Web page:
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21 June 2017, 19:00
21 June is the Summer Solstice, which is the day with the most amount of daylight hours. Which songs seem to go on for days? Let's take a listen...
In June 1992, Alex Paterson's ambient electronica project issued a track that would clock in at just under 40 minutes - any longer than that and the BPI considered the "single" to be an "album". He had previous form: A Huge Ever Growing Pulsating Brain That Rules From The Centre Of The Ultraworld from The Orb's debut LP lasts just under 19 minutes.
The Floyd loved a long song, but this classic- from 1971's Meddle album - is one of the most memorable. It makes Shine On You Crazy Diamond look anaemic at just 13 and a half minutes.
The electronic pioneers came from a prog rock background, so they liked to stretch out in live performance. The title track of their influential 1974 album takes up the whole first side and depicts a car journey via the medium of squelchy synthesised sound.
This extended waltz was edited down to fit on the band's 1985 album Low-Life, but the full 17 minutes finally appeared on the 2002 box set Retro.
Taken from the 1968 album White Light/White Heat, this extended jam bored the engineer so much he reportedly walked out of the studio and left the band to it.
A typically blissed out offering from the Ladies And Gentlemen We Are Floating In Space album of 1997. Goes on a bit.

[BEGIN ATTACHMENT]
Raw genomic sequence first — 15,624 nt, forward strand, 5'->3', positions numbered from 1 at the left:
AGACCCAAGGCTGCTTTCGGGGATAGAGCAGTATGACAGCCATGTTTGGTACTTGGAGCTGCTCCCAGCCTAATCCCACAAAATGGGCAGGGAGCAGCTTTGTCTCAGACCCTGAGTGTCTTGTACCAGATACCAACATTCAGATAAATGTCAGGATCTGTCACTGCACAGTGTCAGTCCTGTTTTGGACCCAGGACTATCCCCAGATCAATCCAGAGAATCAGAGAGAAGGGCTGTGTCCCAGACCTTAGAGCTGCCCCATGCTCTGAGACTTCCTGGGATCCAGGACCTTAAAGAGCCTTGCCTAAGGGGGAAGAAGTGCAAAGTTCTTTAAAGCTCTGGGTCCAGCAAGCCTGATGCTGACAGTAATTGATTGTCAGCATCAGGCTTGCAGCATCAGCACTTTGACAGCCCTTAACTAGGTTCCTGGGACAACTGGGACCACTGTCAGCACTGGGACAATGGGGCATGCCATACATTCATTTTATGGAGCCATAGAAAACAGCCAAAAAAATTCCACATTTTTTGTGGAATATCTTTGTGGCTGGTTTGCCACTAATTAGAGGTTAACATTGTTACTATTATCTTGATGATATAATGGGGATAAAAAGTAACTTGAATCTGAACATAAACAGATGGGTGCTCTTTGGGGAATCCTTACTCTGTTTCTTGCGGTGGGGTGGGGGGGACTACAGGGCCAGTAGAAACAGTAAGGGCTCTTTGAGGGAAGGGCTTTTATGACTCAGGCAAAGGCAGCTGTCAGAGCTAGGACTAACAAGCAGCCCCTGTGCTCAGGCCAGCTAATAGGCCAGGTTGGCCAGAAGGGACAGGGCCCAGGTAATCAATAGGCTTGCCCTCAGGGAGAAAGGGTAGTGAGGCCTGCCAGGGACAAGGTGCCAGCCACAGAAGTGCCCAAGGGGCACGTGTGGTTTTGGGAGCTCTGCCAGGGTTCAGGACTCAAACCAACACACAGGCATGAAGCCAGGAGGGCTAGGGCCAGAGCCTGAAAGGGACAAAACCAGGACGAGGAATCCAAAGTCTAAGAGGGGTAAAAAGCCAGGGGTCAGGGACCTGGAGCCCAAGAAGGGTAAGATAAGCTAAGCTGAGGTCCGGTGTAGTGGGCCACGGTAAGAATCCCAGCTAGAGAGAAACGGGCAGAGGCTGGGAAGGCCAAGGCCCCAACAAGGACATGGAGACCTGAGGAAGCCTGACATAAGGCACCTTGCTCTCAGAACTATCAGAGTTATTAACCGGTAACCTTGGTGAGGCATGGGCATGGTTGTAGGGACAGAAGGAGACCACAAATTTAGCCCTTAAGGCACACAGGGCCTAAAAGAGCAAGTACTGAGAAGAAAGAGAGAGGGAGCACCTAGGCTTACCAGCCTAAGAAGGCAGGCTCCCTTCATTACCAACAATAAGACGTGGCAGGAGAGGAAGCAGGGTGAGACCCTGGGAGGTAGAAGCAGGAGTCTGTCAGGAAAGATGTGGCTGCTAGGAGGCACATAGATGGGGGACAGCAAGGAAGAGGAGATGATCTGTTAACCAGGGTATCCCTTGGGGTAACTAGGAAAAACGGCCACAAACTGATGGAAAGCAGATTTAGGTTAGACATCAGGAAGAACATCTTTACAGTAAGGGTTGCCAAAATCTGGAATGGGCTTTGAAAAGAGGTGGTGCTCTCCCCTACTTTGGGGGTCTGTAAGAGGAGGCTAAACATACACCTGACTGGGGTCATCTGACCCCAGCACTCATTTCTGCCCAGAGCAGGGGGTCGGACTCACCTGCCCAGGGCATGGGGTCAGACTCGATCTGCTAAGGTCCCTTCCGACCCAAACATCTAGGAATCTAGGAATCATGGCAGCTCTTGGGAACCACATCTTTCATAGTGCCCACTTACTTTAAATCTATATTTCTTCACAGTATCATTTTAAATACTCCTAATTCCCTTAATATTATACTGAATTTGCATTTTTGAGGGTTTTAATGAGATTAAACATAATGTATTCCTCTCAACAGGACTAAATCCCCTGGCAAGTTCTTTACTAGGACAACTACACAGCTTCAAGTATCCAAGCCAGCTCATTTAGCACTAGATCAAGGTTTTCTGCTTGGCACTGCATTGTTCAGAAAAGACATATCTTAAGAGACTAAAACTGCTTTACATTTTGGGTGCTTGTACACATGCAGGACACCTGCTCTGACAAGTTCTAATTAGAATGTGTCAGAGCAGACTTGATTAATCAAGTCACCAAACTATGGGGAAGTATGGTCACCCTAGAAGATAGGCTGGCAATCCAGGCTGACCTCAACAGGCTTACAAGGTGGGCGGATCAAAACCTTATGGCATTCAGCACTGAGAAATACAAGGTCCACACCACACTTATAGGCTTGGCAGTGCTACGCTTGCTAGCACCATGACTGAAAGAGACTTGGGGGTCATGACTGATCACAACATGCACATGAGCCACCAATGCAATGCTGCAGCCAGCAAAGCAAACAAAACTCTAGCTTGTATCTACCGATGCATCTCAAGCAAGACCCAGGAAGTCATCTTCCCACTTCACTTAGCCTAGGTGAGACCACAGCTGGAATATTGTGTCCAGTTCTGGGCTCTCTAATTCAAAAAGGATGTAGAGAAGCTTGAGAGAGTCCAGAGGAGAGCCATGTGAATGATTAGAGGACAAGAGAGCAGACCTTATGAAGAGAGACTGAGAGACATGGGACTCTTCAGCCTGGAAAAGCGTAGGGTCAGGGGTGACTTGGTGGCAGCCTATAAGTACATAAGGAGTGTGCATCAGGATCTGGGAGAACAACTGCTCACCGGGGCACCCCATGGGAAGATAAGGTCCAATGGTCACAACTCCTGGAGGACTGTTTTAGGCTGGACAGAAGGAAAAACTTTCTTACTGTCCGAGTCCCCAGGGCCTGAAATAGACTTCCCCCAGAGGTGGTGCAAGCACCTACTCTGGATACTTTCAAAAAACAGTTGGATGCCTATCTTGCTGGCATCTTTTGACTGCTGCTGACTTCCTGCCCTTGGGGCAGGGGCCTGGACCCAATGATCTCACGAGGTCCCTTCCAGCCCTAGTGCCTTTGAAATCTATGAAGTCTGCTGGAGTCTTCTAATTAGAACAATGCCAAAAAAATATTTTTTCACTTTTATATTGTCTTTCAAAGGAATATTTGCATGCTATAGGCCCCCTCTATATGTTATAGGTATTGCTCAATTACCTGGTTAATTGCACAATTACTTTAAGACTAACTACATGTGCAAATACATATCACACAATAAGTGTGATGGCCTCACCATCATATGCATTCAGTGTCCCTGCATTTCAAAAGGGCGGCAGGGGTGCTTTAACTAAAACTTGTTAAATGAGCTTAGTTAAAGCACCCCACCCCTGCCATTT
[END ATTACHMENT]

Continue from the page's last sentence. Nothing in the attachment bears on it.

The final song from the Glasgow band's 1997 debut album Mogwai Young Team. It sticks around a while.
The epic, epic 1992 single from the baggy legends. Lasts almost as long as an entire weekend.
The original 1989 debut 12" single from the brothers Hartnoll lasted an epic 12 minutes. It was almost eclipsed by the hypnotic B-side, Deeper, which was 15 and a half minutes long. Night night!
The LA mystics loved a long song, but this is one of the most famous - it concluded their incredible, self-titled debut album of 1967.
This extended work out takes half a side of Bowie's 1976 album and was a huge influence on long-song fans Kraftwerk, inspiring their Trans-Europe Express album.
No it isn't! A wry title for the final track on the French dance duo's 2001 album Discovery. Ends bang on the 10 minute mark with the sound of a needle hitting the inner groove of a vinyl album.
A trippy excursion into the furthest reaches of Bobby Gillespie's brain, the original version on 1991's Screamadelica breaks the ten minute barrier. Meanwhile, the actual song Screamadelica is 10.46 and was included on the Dixie Narco EP.
53 seconds of song and 9 minutes of John Squire's wah-wah guitar. You can always try the 4.15 version… if you're a LIGHTWEIGHT.
Wayne Coyne's loony attempt to record a 24-hour song was successful - they had to issue the thing on a flash drive. As a limited edition. Of 13. Encased in human skulls. No, really. a 50-minute "digest" was released as an album for Record Store Day 2014. Here's the "single" edit.